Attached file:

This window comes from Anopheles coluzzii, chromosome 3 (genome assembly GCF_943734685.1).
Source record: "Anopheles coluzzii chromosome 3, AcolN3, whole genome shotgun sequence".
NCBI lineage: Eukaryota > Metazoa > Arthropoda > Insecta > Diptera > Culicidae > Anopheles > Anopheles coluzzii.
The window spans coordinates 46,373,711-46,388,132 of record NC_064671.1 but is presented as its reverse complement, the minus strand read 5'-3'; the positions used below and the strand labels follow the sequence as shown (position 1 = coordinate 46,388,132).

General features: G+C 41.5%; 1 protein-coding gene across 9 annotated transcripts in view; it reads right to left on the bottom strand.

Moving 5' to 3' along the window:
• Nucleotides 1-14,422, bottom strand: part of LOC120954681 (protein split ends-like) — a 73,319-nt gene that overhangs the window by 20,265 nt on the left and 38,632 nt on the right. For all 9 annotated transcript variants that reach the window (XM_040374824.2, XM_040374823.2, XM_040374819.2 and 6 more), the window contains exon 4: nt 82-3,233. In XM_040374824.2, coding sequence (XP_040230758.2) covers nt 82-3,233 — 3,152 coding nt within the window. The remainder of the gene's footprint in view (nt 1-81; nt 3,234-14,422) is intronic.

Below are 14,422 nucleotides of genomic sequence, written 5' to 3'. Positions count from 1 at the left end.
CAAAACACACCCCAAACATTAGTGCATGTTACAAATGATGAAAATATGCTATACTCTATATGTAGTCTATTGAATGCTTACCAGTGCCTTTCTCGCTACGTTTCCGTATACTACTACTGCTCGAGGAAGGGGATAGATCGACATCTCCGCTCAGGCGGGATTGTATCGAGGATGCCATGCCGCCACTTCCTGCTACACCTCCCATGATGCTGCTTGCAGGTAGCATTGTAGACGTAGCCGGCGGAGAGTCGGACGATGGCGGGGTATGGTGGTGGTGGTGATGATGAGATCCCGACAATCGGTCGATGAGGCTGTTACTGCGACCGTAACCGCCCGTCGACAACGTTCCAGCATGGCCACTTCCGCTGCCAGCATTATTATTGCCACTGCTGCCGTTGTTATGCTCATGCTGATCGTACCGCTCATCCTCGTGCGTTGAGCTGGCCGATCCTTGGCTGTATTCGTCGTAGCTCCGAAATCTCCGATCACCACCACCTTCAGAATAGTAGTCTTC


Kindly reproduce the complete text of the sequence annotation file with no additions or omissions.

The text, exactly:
This window comes from Anopheles coluzzii, chromosome 3 (genome assembly GCF_943734685.1).
Source record: "Anopheles coluzzii chromosome 3, AcolN3, whole genome shotgun sequence".
NCBI lineage: Eukaryota > Metazoa > Arthropoda > Insecta > Diptera > Culicidae > Anopheles > Anopheles coluzzii.
The window spans coordinates 46,373,711-46,388,132 of record NC_064671.1 but is presented as its reverse complement, the minus strand read 5'-3'; the positions used below and the strand labels follow the sequence as shown (position 1 = coordinate 46,388,132).

General features: G+C 41.5%; 1 protein-coding gene across 9 annotated transcripts in view; it reads right to left on the bottom strand.

Moving 5' to 3' along the window:
• Nucleotides 1-14,422, bottom strand: part of LOC120954681 (protein split ends-like) — a 73,319-nt gene that overhangs the window by 20,265 nt on the left and 38,632 nt on the right. For all 9 annotated transcript variants that reach the window (XM_040374824.2, XM_040374823.2, XM_040374819.2 and 6 more), the window contains exon 4: nt 82-3,233. In XM_040374824.2, coding sequence (XP_040230758.2) covers nt 82-3,233 — 3,152 coding nt within the window. The remainder of the gene's footprint in view (nt 1-81; nt 3,234-14,422) is intronic.

Below are 14,422 nucleotides of genomic sequence, written 5' to 3'. Positions count from 1 at the left end.
CAAAACACACCCCAAACATTAGTGCATGTTACAAATGATGAAAATATGCTATACTCTATATGTAGTCTATTGAATGCTTACCAGTGCCTTTCTCGCTACGTTTCCGTATACTACTACTGCTCGAGGAAGGGGATAGATCGACATCTCCGCTCAGGCGGGATTGTATCGAGGATGCCATGCCGCCACTTCCTGCTACACCTCCCATGATGCTGCTTGCAGGTAGCATTGTAGACGTAGCCGGCGGAGAGTCGGACGATGGCGGGGTATGGTGGTGGTGGTGATGATGAGATCCCGACAATCGGTCGATGAGGCTGTTACTGCGACCGTAACCGCCCGTCGACAACGTTCCAGCATGGCCACTTCCGCTGCCAGCATTATTATTGCCACTGCTGCCGTTGTTATGCTCATGCTGATCGTACCGCTCATCCTCGTGCGTTGAGCTGGCCGATCCTTGGCTGTATTCGTCGTAGCTCCGAAATCTCCGATCACCACCACCTTCAGAATAGTAGTCTTC